Head of Nuclear Regulatory Commission to resign
- Allison M. Macfarlane, chair of the U.S. Nuclear Regulatory Commission (NRC), announced on Tuesday that she will step down from her post on Jan. 1, 2015 with more than three years left in her term.
- Upon her departure, Macfarlane will become director of the Center for International Science and Technology Policy at George Washington University.
- Macfarlane told the Washington Post that the "great offer" from the university enticed her to step down, but sources close to the NRC chair say she also wants to spend more time with her ailing mother.
Macfarlane has served as NRC chair since July 9, 2012 and is a former professor at George Mason University. “I accomplished what I wanted to do at the NRC,” Macfarlane told the Post, “and I really miss academia.”
Observers say Macfarlane established a more collegial atmosphere during her time as head of the NRC after the controversial style of her predecessor, Gregory B. Jaczko. She supervised the implementation of new nuclear power safety measures prompted by the 2011 disaster at the Fukushima Daiichi nuclear plant in Japan, such as additional protective equipment for reactors and additional flood and earthquake protections.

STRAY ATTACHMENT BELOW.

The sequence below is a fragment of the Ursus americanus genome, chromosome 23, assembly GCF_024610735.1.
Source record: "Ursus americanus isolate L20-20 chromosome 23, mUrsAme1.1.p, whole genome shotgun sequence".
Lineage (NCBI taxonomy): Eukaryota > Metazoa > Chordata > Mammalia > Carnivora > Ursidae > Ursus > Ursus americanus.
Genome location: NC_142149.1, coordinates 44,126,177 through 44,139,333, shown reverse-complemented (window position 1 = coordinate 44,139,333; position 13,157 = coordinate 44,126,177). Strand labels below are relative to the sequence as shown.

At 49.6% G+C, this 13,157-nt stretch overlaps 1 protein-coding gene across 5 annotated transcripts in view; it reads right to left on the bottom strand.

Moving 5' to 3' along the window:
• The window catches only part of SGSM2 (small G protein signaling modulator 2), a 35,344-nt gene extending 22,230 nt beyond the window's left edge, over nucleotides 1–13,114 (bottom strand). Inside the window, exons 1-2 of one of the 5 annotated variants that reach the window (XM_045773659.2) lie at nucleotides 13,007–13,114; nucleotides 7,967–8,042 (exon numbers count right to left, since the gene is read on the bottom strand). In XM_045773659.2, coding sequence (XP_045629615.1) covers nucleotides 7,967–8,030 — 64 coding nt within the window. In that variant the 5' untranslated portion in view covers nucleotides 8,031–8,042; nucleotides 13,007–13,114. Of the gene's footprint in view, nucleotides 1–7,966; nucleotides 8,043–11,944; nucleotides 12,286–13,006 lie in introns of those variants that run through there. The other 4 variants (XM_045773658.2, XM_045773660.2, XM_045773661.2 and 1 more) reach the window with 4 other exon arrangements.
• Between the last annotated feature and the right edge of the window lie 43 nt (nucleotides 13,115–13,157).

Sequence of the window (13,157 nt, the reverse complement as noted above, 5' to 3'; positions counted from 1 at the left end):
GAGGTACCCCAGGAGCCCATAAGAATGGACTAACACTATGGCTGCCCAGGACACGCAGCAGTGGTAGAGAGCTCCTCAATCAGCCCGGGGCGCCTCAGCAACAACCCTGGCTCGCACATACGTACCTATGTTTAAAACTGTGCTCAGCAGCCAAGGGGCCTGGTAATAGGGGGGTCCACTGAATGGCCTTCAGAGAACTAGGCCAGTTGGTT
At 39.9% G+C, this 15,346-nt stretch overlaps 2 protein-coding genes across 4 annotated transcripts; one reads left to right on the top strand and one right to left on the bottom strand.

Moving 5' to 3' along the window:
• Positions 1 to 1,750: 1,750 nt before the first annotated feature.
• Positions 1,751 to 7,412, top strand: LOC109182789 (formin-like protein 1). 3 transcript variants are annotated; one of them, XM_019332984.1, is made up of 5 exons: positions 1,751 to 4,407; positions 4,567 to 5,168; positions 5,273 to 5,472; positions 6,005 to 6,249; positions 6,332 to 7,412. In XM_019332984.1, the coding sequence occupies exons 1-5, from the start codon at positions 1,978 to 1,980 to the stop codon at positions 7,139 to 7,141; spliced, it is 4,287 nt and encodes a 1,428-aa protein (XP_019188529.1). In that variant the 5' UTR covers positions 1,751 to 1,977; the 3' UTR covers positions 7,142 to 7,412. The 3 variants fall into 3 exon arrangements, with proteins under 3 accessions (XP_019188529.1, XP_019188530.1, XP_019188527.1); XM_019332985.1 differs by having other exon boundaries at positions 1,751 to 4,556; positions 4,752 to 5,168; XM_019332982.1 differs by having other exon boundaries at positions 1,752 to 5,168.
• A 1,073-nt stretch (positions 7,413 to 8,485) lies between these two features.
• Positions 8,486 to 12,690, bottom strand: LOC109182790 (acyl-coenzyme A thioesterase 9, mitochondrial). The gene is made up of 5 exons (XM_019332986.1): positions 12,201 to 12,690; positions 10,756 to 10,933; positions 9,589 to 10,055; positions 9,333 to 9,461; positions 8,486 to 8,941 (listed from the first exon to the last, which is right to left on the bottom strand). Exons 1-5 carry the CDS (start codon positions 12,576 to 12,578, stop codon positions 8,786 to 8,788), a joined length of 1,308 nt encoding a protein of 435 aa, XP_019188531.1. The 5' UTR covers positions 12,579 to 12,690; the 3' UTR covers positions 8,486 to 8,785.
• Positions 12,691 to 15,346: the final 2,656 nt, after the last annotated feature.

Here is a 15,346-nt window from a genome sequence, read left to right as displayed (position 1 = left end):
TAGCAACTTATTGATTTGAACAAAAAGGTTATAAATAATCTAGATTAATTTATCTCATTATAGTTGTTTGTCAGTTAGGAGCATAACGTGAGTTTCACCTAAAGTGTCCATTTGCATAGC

The Post reports that Macfarlane also lost several votes as the head of the five-member commission. In particular, she differed with the majority of her colleagues on recommendations that reactors add filtered vents to capture radioactive materials in a disaster—a vote she lost 3-2. She also supported expedited transfers of used fuel rods from cooling plants to dry storage casks, but was the only member of the NRC to vote for it.
Under her leadership, the NRC also adopted a new rule on long-term nuclear waste storage to replace one voided by an appeals court in D.C.
“I came to the Commission with the mission of righting the ship after a tumultuous period and ensuring that the agency implemented lessons learned from the tragic accident at Fukushima Daiichi, so that the American people can be confident that such an accident will never take place here,” Macfarlane said in a statement.
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